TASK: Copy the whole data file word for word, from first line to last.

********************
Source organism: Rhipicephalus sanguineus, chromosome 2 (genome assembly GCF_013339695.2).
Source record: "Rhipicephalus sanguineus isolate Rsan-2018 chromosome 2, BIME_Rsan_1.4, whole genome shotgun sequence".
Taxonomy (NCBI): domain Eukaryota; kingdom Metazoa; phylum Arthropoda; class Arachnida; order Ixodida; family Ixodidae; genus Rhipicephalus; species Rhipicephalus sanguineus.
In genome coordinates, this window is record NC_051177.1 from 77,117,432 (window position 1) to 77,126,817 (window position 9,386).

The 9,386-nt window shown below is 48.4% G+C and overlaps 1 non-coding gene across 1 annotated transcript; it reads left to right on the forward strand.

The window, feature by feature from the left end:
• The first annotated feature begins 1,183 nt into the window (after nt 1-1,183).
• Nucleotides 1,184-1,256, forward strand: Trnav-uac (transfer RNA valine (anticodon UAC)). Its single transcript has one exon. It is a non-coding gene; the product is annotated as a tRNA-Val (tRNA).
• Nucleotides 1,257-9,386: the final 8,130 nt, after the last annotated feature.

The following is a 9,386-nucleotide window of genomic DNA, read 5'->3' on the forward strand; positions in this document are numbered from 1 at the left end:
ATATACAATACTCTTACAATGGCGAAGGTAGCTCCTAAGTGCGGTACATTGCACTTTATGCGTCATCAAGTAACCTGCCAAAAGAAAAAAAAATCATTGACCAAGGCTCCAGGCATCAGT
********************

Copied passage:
Source organism: Rhipicephalus sanguineus, chromosome 2 (genome assembly GCF_013339695.2).
Source record: "Rhipicephalus sanguineus isolate Rsan-2018 chromosome 2, BIME_Rsan_1.4, whole genome shotgun sequence".
Taxonomy (NCBI): domain Eukaryota; kingdom Metazoa; phylum Arthropoda; class Arachnida; order Ixodida; family Ixodidae; genus Rhipicephalus; species Rhipicephalus sanguineus.
In genome coordinates, this window is record NC_051177.1 from 77,117,432 (window position 1) to 77,126,817 (window position 9,386).

The 9,386-nt window shown below is 48.4% G+C and overlaps 1 non-coding gene across 1 annotated transcript; it reads left to right on the forward strand.

The window, feature by feature from the left end:
• The first annotated feature begins 1,183 nt into the window (after nt 1-1,183).
• Nucleotides 1,184-1,256, forward strand: Trnav-uac (transfer RNA valine (anticodon UAC)). Its single transcript has one exon. It is a non-coding gene; the product is annotated as a tRNA-Val (tRNA).
• Nucleotides 1,257-9,386: the final 8,130 nt, after the last annotated feature.

The following is a 9,386-nucleotide window of genomic DNA, read 5'->3' on the forward strand; positions in this document are numbered from 1 at the left end:
ATATACAATACTCTTACAATGGCGAAGGTAGCTCCTAAGTGCGGTACATTGCACTTTATGCGTCATCAAGTAACCTGCCAAAAGAAAAAAAAATCATTGACCAAGGCTCCAGGCATCAGT